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Reparations in Aloeboetoe v. Suriname

From: Human Rights Quarterly
Volume 17, Number 3, August 1995
pp. 541-555 | 10.1353/hrq.1995.0031

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Human Rights Quarterly 17.3 (1995) 541-555


On 10 September 1993 the Inter-American Court of Human Rights handed down its judgment on reparations in the matter of Aloeboetoe et al. v. Suriname. The events from which this wrongful death action arose occurred on 31 December 1987. In the presence of numerous witnesses, seven Saramaccan Maroon boatmen, including a fifteen year old boy, were detained by a squad of Surinamese soldiers in southern Suriname. The seven men were forced at gunpoint to lie on the ground, where military men proceeded to stomp and urinate upon them. Army members accused them of belonging to the Jungle Commando, a small band of rebels under the leadership of Ronnie Brunswijk, a former bodyguard of Surinamese strongman, Lt. Colonel Desi Bouterse. Although the seven victims denied belonging to the guerrilla operation and, indeed, had never been members of the group, they were blindfolded and forced into a military truck that carried them to a solitary place along a country road. Ordered down from the truck, the men were given shovels to dig their own graves. Richenel Voola, one of the prisoners, tried to run away but was brought down in a hail of gunfire. As Mr. Voola feigned death, he witnessed the summary execution of his six friends.

Several days later a search party of Maroons, led by Richenel Voola's brother, found the survivor and transported him to the university hospital in Paramaribo. By coincidence, I was in the Surinamese capital at that time and learned from Stanley Rensch, the leader of Moiwana 86, the Surinamese nongovernmental human rights organization, that Voola was alive. We immediately went to see him and I took his testimony, with Stanley serving as my interpreter. A month later, Voola died of his bullet wounds.

A year earlier, Suriname had ratified the American Convention and accepted the compulsory jurisdiction of the Inter-American Court of Human Rights in an effort to deflect increasing international criticism of its human rights record. Accordingly, the Commission's investigation of the case proceeded as prescribed by the American Convention.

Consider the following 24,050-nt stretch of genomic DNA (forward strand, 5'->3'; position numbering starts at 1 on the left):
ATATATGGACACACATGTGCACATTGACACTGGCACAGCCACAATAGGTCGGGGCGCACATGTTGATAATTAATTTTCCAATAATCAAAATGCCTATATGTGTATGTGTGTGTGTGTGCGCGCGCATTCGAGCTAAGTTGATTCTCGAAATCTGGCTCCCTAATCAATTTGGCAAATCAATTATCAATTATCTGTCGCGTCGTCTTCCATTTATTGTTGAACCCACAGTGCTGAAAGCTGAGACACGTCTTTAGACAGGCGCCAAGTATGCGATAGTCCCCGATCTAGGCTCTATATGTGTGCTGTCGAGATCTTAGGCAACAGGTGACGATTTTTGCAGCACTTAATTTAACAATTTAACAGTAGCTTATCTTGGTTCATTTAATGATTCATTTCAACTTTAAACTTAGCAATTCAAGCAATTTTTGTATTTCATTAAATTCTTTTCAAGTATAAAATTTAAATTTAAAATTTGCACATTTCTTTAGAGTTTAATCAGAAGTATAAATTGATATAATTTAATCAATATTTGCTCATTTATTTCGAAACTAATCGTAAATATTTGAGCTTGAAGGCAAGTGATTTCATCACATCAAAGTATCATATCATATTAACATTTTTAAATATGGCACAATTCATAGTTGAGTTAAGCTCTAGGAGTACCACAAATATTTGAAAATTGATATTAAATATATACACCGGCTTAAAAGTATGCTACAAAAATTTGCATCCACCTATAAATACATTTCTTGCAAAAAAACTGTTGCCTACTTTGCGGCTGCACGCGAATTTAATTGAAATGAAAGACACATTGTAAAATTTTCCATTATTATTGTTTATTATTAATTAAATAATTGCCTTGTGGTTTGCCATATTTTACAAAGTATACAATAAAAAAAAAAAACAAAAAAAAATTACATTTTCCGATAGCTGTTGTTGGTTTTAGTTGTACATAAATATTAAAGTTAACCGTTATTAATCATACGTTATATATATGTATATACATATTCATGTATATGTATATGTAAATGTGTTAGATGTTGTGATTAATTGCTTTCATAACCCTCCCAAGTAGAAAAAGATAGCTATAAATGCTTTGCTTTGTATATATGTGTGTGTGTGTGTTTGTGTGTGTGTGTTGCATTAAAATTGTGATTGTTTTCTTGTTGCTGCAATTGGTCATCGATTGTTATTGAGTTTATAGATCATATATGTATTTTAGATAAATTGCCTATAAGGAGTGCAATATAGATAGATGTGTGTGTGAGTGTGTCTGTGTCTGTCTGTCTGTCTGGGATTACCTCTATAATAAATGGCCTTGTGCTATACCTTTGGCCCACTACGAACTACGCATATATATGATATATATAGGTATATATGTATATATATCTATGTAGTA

By the end of 1988, the Commission had conducted its fourth on-site visit to Suriname and, among other things, deposed Voola's brother on videotape. His testimony coincided with the account provided by the deceased. The cassette and transcript of his testimony were later presented to the Court.

In August 1990 the Inter-American Commission issued a report finding Suriname in violation, inter alia, of Article 4 of the Pact of San Jose, respecting the right to life of the seven Maroons. The case was then sent to the Court for disposition.

Faced with overwhelming evidence at a hearing on preliminary objections held in December 1991, in San Jose, the government's agent conceded responsibility for the deaths of the seven men. Subsequently, the Commission submitted a demand for damages. The process of establishing reparations raised new questions of law and fact and unprecedented problems in fact-finding related to damages.

The Commission demanded material and moral damages for the families of the victims on the basis of restitutio in integrum. It also sought nonpecuniary damages in the form of a public apology and the return of the remains of the seven victims to their families. In addition, the Commission requested that the government be required to investigate the case and try to punish those responsible for the deaths. The Commission likewise asked for moral damages for the Saramaccan tribe as a whole. Lastly, the Commission argued for costs incurred by the victims' families and NGOs.

The court ultimately ordered the following reparations to commence in 1994:

1. $453,102 (payable in US Dollars or Dutch Florins) for the victims' children, spouses and parents;
2. The creation of two non-taxable trust funds at the Suritrust Bank in Paramaribo -- one for the children and the other for the adults;
3. The establishment of a fiduciary committee called the "Foundation," composed of seven persons to administer the funds as trustee;
4. A one time $4,000 contribution from the government to cover start up costs of the Foundation;
5. The re-opening of a school and a...